Whether the prosecution can use rap lyrics as evidence of a defendant’s guilt comes up regularly in criminal cases. Researchers have found evidence of rap lyrics being introduced in hundreds of criminal cases nationwide. In North Carolina, the use of rap lyrics was upheld in the unpublished Court of Appeals decision, State v. Allen, NC COA05-1480 (2006). The Court of Appeals affirmed the trial court’s finding that the lyrics were sufficiently similar to the facts of the case to be admissible over Rule 401 and Rule 403 objections. The UNC School of Government Criminal Law Blog addressed the issue here.
However, other courts have struck down convictions based on rap lyrics, including the Supreme Court of New Jersey which found in 2014 that lyrics had little connection to the case and risked prejudicing the jury in State v. Skinner, 218 N.J. 496 (2014). The opinion and an ACLU Amicus Brief in the case are available here. An additional 2020 amicus brief on the admissibility of rap lyrics by the ACLU in a Tennessee case is available here.
Dr. Charis Kubrin, a Professor of Criminology, Law and Society, has researched prosecutorial use of rap lyrics and mistreatment of the lyrics as autobiographical. Dr. Kubrin’s TEDx talk, The Threatening Nature of…Rap Music? describes her research on the misuse of rap lyrics in criminal trials and a study showing that mock jurors view lyrics as more threatening and dangerous when the same words are described as rap lyrics versus when jurors are told they are country music lyrics.
Kubrin and Dr. Erik Nielson of the University of Richmond published an article, Rap on Trial in the journal Race and Justice in 2014. Kubrin and UCI Clinical Professor of Law Jack Lerner have a website dedicated to shedding light on this issue and includes a Rap on Trial Legal Guide for Attorneys, Brief Bank, and Case Compendium. The Legal Guide covers evidentiary and First Amendment challenges to admitting lyrics at trial and suggestions for jury selection.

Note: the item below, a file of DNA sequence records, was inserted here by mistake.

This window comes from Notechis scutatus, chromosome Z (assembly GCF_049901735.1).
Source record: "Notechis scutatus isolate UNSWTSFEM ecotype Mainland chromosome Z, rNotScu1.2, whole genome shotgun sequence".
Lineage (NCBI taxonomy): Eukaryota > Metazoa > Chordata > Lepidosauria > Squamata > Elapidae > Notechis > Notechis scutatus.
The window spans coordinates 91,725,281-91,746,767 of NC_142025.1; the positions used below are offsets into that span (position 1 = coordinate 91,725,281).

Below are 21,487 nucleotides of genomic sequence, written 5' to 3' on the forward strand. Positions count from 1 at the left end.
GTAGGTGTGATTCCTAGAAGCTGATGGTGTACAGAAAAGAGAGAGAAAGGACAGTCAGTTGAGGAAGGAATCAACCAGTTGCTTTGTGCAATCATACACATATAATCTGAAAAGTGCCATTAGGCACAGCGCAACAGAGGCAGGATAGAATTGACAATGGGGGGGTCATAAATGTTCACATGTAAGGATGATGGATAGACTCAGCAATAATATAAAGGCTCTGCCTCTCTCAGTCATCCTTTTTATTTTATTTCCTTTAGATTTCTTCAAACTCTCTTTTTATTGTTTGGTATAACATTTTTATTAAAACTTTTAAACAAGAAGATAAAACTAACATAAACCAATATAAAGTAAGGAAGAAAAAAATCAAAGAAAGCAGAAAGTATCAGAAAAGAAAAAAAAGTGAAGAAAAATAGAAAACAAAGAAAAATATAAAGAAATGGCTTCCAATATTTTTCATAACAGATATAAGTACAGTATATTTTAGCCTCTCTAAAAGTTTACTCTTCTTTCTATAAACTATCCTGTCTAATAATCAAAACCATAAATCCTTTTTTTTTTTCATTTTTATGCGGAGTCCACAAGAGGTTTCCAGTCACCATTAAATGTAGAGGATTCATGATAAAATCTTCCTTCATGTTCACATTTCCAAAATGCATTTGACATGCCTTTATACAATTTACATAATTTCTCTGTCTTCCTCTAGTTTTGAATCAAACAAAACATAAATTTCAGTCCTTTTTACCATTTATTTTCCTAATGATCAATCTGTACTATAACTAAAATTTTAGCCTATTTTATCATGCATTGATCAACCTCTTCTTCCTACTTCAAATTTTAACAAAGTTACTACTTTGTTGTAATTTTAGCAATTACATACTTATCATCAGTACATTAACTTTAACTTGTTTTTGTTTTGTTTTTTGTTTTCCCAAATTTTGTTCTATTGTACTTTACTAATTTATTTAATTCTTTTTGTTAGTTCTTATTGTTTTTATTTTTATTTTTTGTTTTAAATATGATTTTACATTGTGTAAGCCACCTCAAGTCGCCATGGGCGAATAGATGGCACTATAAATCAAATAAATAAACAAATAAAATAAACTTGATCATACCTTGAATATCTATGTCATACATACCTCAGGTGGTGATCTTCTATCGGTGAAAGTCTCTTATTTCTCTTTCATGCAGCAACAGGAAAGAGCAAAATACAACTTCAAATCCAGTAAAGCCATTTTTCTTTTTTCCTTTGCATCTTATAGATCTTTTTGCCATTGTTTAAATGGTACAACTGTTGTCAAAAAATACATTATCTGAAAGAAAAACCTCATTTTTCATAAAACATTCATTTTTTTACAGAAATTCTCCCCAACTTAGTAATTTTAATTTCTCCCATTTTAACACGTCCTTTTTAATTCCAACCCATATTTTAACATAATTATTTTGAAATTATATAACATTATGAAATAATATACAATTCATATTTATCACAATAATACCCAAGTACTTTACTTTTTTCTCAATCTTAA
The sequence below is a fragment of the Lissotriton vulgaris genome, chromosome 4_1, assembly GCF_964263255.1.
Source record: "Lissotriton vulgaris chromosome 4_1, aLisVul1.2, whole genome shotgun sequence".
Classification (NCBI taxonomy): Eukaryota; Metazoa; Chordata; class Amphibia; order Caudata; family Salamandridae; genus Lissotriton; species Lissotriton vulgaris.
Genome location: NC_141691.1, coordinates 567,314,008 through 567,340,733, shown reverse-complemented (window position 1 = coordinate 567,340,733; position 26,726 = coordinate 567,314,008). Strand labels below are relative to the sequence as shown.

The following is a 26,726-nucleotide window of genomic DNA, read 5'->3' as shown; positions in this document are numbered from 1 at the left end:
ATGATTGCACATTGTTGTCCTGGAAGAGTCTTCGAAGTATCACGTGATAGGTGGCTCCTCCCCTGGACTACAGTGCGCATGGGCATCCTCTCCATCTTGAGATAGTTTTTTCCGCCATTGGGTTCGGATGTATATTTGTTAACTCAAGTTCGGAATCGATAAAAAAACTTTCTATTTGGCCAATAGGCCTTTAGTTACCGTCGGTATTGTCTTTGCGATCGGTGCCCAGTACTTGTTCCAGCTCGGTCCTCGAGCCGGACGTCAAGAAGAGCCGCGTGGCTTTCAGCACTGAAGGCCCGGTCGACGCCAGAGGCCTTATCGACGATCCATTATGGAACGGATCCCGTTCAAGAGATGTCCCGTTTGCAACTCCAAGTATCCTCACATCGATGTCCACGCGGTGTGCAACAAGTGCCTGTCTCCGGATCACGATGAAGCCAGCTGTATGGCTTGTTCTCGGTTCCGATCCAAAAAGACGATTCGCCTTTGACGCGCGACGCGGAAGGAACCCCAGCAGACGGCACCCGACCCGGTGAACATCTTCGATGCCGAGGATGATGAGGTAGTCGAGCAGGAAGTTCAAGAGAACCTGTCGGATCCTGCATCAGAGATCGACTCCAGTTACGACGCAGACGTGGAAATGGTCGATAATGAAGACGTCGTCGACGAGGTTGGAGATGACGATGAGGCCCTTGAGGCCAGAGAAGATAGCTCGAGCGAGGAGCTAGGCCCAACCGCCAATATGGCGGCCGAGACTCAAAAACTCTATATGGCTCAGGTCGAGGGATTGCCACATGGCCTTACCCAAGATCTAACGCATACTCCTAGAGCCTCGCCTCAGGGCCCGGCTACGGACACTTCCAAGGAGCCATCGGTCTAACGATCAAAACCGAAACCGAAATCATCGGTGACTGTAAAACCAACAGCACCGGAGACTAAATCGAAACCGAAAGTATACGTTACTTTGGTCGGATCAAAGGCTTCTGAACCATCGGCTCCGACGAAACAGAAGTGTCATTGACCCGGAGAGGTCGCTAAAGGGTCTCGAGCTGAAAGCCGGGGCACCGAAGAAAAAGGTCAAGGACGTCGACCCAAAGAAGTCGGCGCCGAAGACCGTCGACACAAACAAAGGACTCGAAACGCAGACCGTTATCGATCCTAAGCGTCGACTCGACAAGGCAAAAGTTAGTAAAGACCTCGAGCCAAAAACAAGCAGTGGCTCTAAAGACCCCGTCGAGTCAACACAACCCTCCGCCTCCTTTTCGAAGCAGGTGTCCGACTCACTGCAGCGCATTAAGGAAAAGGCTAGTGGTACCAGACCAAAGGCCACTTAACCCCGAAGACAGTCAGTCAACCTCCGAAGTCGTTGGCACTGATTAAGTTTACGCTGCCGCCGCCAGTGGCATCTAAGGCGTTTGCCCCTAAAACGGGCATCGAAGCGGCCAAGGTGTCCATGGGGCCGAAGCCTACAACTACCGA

Counsel seeking to introduce expert testimony on rap music should offer it under the “or otherwise” portion of 702. Rule 702 specifies, “[i]f scientific, technical or other specialized knowledge will assist the trier of fact to understand the evidence or to determine a fact in issue, a witness qualified as an expert by knowledge, skill, experience, training, or education, may testify thereto in the form of an opinion, or otherwise.” The “or otherwise” was added when Rule 702 was amended in 2011 and allows for testimony of an education or background expert who didn’t do testing in the case, but has expert information to provide to the fact finder. This type of expert can “assist the trier of fact” by explaining common rap conventions that may be unfamiliar to judges, lawyers, and jurors. This testimony might help the court understand the likelihood of jurors misunderstanding the meaning of the lyrics and assuming them to be more relevant and threatening than they actually are.